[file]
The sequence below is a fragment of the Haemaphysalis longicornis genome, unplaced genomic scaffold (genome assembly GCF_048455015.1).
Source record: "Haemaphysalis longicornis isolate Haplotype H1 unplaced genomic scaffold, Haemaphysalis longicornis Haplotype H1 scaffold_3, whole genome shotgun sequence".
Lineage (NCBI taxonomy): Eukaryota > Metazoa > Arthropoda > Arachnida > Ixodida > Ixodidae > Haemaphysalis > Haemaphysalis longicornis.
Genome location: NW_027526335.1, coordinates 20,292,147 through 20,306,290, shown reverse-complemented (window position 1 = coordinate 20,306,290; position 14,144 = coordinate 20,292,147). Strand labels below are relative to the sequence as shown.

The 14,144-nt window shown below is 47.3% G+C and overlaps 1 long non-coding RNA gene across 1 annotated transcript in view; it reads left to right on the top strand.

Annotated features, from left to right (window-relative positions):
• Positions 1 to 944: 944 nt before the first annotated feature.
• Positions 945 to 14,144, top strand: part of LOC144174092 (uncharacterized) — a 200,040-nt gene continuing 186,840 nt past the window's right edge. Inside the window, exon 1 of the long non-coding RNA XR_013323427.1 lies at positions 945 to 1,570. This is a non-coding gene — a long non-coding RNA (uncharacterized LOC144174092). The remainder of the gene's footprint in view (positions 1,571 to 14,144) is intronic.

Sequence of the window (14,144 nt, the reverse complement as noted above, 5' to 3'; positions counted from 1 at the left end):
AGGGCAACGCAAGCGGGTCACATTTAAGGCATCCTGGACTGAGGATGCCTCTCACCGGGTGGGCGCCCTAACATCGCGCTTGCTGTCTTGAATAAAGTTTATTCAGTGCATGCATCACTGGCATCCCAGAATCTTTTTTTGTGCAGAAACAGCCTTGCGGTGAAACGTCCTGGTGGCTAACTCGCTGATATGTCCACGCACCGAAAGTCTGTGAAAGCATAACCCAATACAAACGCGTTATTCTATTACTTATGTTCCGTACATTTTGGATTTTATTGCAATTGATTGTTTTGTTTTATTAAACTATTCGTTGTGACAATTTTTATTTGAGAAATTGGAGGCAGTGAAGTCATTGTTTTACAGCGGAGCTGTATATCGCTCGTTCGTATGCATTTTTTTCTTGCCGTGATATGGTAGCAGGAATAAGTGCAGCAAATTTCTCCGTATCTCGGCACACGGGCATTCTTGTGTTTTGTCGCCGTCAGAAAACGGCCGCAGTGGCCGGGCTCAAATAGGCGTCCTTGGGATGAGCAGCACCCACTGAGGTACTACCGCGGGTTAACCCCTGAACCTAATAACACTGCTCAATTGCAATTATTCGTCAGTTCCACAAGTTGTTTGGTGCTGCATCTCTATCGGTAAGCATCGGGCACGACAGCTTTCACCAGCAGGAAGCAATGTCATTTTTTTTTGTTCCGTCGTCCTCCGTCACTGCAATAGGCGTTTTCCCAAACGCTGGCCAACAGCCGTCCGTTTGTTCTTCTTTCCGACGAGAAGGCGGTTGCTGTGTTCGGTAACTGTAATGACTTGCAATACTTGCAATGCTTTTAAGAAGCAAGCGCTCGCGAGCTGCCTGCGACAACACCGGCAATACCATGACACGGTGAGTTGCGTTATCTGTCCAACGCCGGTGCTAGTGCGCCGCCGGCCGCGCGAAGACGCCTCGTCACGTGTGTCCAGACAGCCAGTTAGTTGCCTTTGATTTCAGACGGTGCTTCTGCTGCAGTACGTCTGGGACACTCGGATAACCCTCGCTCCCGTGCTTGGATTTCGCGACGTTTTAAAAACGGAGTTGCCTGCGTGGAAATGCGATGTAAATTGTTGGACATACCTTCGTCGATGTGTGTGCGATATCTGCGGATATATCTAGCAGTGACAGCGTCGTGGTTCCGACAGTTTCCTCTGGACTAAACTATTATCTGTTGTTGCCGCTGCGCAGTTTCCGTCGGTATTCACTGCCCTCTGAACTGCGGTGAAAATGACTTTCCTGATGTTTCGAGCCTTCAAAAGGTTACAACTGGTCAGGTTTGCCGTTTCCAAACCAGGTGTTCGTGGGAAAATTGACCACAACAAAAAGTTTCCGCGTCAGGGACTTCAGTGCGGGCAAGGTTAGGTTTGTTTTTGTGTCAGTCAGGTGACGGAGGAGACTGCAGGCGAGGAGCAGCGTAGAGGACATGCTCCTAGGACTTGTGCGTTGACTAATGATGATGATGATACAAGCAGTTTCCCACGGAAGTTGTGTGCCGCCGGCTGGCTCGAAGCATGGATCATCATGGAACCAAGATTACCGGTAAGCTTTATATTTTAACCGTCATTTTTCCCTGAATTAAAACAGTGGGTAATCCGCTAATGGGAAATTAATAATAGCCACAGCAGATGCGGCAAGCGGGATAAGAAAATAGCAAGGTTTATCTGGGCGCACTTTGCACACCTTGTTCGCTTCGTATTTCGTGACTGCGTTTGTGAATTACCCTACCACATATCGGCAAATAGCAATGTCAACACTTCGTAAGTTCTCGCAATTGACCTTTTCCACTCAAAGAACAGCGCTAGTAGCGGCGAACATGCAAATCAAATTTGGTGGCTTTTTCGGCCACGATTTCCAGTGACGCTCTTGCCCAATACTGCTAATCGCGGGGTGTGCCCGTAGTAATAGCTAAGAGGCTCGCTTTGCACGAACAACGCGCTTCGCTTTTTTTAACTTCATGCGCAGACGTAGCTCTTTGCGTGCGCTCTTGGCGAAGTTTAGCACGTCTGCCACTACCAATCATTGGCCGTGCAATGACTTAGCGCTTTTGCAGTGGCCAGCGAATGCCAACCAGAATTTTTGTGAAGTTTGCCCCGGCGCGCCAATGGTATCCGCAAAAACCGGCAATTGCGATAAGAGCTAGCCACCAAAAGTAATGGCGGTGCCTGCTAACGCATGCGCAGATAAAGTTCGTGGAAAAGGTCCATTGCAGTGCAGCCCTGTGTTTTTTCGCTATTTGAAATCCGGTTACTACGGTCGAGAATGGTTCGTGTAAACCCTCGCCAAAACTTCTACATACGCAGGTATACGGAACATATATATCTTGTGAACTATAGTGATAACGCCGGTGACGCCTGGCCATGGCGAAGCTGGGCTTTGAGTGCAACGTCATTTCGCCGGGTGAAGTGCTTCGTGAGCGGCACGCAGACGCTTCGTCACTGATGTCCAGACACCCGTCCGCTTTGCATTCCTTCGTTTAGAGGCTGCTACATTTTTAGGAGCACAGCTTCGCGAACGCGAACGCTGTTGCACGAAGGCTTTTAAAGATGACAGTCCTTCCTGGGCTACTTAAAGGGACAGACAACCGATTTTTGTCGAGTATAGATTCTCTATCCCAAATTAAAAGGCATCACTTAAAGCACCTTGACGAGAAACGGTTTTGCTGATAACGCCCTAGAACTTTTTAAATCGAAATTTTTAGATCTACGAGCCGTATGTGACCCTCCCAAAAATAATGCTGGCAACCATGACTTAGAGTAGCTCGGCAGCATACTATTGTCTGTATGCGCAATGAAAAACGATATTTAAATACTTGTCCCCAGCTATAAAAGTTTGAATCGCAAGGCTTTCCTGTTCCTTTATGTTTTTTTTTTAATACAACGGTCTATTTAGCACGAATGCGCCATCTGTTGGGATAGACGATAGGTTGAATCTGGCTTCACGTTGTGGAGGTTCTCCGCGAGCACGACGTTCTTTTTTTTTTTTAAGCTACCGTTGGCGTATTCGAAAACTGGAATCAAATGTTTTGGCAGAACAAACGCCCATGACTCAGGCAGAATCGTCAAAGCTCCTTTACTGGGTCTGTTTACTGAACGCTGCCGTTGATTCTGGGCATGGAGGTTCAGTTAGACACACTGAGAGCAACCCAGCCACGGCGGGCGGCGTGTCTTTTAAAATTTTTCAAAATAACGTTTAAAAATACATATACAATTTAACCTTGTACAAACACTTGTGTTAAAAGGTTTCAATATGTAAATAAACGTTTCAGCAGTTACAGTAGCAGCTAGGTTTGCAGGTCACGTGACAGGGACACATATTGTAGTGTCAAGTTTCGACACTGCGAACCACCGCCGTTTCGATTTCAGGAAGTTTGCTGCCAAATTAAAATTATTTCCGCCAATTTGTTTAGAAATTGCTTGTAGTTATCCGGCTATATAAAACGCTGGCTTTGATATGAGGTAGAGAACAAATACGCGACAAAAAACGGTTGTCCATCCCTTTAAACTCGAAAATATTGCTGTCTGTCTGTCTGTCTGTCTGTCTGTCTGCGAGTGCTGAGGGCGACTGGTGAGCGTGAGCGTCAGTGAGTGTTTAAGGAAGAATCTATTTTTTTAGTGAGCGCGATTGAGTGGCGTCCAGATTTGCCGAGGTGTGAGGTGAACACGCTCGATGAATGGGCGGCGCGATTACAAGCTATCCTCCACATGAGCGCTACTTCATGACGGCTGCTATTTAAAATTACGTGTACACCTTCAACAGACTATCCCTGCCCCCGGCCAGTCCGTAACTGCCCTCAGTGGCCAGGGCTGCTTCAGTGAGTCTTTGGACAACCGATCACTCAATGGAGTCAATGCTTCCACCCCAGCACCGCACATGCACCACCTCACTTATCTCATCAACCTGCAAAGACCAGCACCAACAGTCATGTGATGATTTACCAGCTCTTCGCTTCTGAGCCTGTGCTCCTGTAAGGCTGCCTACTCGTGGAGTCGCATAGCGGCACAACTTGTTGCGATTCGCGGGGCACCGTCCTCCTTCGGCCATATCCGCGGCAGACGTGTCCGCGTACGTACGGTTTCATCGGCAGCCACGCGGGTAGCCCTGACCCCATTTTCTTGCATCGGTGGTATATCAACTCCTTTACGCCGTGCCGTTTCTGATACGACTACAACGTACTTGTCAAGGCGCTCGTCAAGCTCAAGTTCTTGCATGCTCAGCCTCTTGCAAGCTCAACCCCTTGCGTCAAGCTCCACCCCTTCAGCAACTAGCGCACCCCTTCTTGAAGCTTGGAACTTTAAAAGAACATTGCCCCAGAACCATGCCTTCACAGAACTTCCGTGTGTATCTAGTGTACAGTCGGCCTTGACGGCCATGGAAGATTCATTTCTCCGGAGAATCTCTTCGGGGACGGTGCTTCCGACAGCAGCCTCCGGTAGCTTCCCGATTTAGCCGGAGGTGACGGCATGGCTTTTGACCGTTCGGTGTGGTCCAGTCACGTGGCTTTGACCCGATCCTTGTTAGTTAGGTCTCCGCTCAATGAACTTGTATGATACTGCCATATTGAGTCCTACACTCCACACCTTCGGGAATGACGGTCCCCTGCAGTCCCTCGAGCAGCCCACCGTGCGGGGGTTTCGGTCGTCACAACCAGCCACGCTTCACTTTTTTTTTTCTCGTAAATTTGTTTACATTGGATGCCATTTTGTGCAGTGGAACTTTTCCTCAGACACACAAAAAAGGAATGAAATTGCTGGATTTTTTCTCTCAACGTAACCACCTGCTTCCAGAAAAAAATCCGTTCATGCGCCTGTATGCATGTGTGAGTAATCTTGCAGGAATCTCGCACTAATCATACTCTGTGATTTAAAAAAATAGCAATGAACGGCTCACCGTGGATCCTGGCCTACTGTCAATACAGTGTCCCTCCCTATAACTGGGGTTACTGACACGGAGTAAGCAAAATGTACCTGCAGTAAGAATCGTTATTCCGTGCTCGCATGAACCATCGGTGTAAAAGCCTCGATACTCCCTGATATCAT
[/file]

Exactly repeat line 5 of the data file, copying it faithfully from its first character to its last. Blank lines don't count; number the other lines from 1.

The 14,144-nt window shown below is 47.3% G+C and overlaps 1 long non-coding RNA gene across 1 annotated transcript in view; it reads left to right on the top strand.